Attention to Detail

University of Cincinnati’s new innovation center breathes life into a 1920s former Sears store in Avondale


magine a classic 1920s storefront window complete with mannequins posed in their finery. Now imagine a new type of display — a space filled with buzzing drones, giant 3D printers and announcements of the latest medical breakthroughs. Welcome to the dichotomy soon to be known as of the University of Cincinnati’s new innovation center.

University trustees recently approved $16 million in funding to transform Cincinnati’s first Sears, Roebuck & Company department store building into a research accelerator. The Art Deco style structure, originally constructed in 1929, most recently served as UC’s Campus Services Building. The facility is expected to be an innovative showcase, attracting researchers from the university, the city and beyond.

“The way I sometimes think of it is when someone’s trying to build a new community, they’ll have the model home,” says William Ball, vice president for research at UC. “They’ll have a place where everyone can come and see what the city and this whole region has to offer.”

According to Ball, the building will be ready for occupancy within 18 months, with the first tenant expected to be the independent, nonprofit University of Cincinnati Research Institute (UCRI). While the new innovation center will provide an ideal transition for UC-born research startups, Ball emphasizes the facility will act as an “innovation zone,” attracting researchers from a variety of sources and fostering partnerships. While the exact details for the space are still fluid, Ball says the goal of the project is to allow occupants to share resources and information within the space.

“Our concept today is that the university will only be as strong as the economic viability of the community in which it lies,” Ball says. “We could have turned it into an academic building and just held classes — but here’s an opportunity where the university can help contribute to the economic viability of the region.”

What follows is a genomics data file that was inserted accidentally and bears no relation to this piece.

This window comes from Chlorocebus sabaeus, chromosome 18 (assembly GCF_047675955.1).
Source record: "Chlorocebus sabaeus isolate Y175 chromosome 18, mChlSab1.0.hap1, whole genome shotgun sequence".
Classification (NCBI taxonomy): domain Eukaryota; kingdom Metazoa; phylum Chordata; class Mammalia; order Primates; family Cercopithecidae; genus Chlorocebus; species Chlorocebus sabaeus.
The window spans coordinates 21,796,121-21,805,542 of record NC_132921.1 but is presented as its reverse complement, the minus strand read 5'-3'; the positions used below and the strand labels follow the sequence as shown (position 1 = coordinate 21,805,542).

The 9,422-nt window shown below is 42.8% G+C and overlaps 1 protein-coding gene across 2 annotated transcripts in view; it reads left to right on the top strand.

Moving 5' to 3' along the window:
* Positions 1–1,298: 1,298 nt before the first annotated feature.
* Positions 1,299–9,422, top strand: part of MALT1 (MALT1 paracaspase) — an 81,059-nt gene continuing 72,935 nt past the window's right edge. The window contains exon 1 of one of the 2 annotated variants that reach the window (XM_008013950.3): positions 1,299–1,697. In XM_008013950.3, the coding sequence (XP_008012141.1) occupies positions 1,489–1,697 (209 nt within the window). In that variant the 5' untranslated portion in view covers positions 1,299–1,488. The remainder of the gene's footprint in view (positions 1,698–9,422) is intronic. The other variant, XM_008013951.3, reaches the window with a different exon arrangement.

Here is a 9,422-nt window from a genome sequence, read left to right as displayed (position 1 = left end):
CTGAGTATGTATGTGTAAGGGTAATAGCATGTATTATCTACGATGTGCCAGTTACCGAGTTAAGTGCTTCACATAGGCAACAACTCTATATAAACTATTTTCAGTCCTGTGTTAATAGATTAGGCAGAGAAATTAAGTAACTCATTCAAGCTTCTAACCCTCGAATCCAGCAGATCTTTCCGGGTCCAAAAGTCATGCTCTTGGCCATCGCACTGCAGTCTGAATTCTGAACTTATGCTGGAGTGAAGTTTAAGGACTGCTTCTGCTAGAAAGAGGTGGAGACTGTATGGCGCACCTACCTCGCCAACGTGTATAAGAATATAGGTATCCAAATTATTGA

Another purpose for the innovation center will be to draw a spotlight to other area innovators including the Cincinnati Zoo, UC Health, Children’s Hospital, Proctor & Gamble and G.E. Aviation to name a few, Ball says. In addition to actual research, he sees the facility as a marketing tool to bring in outside industry. He says the building might contain meeting rooms where companies could offer consulting services such as UC’s Lindner College of Business, College of Engineering or the College of Design, Architecture, Art and Planning (DAAP).

“We’re having discussions with different groups and different entities to sell them on the idea of potentially locating to this space in some way,” he says. “The whole concept design of how it will end up and how it will flow is under early development. We are putting together a group who will better define specifically exactly how things will work within this building.”

Located at 2900 Reading Road, the former Sears building occupies prime real estate in relation to the upcoming $80 million Martin Luther King/I-71 interchange project. Uptown Consortium CEO Beth Robinson says the UC renovation marks the first major redevelopment of the corridor. She describes the project as integral to their vision of a revitalized gateway dominated by accelerators, research labs and offices.